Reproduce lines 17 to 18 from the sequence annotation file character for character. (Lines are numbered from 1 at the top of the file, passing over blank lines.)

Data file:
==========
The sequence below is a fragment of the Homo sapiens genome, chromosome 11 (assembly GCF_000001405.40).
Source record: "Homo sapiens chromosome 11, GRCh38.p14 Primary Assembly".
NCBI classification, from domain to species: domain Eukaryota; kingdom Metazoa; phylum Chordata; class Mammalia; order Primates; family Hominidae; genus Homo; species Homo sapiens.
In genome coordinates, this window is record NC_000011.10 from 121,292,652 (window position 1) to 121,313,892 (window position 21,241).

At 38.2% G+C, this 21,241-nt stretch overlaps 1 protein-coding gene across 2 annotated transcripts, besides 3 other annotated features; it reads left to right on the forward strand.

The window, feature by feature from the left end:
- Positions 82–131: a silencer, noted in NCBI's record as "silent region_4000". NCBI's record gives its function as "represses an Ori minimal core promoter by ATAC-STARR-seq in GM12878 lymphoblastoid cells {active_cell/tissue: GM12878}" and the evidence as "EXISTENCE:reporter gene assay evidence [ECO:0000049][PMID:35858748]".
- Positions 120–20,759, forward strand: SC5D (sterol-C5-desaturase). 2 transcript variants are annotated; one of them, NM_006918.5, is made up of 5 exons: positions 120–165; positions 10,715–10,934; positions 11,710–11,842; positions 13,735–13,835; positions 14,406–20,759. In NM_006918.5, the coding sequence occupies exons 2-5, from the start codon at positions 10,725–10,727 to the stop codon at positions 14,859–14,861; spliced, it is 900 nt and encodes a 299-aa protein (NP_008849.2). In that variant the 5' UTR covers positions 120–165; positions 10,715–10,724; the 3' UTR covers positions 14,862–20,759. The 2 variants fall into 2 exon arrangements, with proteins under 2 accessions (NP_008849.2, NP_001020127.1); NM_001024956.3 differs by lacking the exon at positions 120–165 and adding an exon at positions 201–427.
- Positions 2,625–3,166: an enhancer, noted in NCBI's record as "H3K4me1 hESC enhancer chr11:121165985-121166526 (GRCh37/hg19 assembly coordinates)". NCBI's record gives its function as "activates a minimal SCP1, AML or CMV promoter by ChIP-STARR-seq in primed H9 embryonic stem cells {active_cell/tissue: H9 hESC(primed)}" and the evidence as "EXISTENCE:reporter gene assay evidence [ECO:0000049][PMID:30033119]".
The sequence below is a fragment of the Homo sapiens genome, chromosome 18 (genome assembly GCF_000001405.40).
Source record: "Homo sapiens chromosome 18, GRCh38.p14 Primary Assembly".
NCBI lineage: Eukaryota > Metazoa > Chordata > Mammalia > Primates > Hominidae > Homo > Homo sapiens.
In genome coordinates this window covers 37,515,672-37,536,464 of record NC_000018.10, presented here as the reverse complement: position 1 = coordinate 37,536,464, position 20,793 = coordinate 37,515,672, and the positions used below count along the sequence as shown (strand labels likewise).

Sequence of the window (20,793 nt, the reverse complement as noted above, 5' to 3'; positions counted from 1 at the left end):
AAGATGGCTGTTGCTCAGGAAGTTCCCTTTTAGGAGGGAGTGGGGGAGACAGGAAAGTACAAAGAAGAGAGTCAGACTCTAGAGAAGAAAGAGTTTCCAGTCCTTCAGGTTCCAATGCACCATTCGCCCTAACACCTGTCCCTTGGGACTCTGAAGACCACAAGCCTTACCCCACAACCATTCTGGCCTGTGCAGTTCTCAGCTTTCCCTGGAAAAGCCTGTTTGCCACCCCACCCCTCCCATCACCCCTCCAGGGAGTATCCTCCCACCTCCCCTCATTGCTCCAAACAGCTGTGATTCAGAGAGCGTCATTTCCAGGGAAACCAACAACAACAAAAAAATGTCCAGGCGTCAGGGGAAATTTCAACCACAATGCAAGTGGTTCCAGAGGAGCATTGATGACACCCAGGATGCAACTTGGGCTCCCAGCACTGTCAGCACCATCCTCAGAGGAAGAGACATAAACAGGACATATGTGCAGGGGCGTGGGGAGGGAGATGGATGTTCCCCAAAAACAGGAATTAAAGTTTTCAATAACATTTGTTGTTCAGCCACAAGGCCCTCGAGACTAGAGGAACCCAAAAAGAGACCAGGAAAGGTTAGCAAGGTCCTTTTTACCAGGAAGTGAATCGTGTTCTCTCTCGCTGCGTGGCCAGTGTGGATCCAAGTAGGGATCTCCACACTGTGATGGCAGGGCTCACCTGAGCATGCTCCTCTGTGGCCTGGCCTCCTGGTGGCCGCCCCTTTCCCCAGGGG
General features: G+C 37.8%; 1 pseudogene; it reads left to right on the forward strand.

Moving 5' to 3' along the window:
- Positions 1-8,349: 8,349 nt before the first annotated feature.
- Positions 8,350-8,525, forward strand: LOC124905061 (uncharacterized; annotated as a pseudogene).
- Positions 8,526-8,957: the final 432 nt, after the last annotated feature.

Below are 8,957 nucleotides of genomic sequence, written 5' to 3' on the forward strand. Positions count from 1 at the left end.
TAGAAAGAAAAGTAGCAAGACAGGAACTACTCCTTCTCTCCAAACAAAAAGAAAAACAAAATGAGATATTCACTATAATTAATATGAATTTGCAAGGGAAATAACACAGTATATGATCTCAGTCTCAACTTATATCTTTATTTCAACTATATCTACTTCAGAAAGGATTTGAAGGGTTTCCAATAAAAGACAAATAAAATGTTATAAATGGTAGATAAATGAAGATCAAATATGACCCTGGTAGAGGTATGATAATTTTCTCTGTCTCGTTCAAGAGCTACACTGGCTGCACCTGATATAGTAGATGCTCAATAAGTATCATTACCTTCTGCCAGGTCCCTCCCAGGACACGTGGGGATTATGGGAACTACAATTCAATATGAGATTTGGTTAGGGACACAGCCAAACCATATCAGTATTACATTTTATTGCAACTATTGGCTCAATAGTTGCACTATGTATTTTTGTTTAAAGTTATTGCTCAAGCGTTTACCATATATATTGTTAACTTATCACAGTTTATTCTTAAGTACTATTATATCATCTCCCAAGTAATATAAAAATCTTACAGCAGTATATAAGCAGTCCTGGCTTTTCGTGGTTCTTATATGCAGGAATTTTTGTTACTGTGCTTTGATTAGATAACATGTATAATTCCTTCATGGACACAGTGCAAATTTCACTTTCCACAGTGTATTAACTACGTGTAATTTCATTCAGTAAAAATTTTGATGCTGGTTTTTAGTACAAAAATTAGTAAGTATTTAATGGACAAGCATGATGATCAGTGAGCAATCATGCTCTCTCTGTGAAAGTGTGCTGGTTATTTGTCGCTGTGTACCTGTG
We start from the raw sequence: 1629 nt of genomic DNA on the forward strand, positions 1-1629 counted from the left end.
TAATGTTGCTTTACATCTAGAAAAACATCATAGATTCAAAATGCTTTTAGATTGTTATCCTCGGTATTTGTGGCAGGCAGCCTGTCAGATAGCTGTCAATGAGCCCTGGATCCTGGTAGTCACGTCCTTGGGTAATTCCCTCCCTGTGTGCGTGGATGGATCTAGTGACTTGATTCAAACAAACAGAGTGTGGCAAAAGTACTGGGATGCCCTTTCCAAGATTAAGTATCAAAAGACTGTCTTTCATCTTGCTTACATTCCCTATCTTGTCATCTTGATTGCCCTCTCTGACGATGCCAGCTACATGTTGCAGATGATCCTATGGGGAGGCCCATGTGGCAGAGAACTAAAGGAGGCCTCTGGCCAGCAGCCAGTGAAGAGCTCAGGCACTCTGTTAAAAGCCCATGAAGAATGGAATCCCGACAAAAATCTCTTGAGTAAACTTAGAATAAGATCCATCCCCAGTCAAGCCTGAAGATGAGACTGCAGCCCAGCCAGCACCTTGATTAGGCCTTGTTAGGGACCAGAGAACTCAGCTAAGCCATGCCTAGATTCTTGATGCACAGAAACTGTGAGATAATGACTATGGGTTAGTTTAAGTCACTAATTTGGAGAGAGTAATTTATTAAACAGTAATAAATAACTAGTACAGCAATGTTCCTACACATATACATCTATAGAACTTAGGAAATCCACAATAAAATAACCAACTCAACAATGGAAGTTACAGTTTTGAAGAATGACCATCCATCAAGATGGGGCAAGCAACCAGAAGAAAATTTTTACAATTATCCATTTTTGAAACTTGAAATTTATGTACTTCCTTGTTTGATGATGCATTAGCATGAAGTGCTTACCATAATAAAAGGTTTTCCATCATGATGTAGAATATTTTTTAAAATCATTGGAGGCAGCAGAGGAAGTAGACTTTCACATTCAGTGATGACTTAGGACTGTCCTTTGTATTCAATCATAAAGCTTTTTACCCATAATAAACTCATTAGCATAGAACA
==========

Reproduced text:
Moving 5' to 3' along the window:
- Positions 1-8,349: 8,349 nt before the first annotated feature.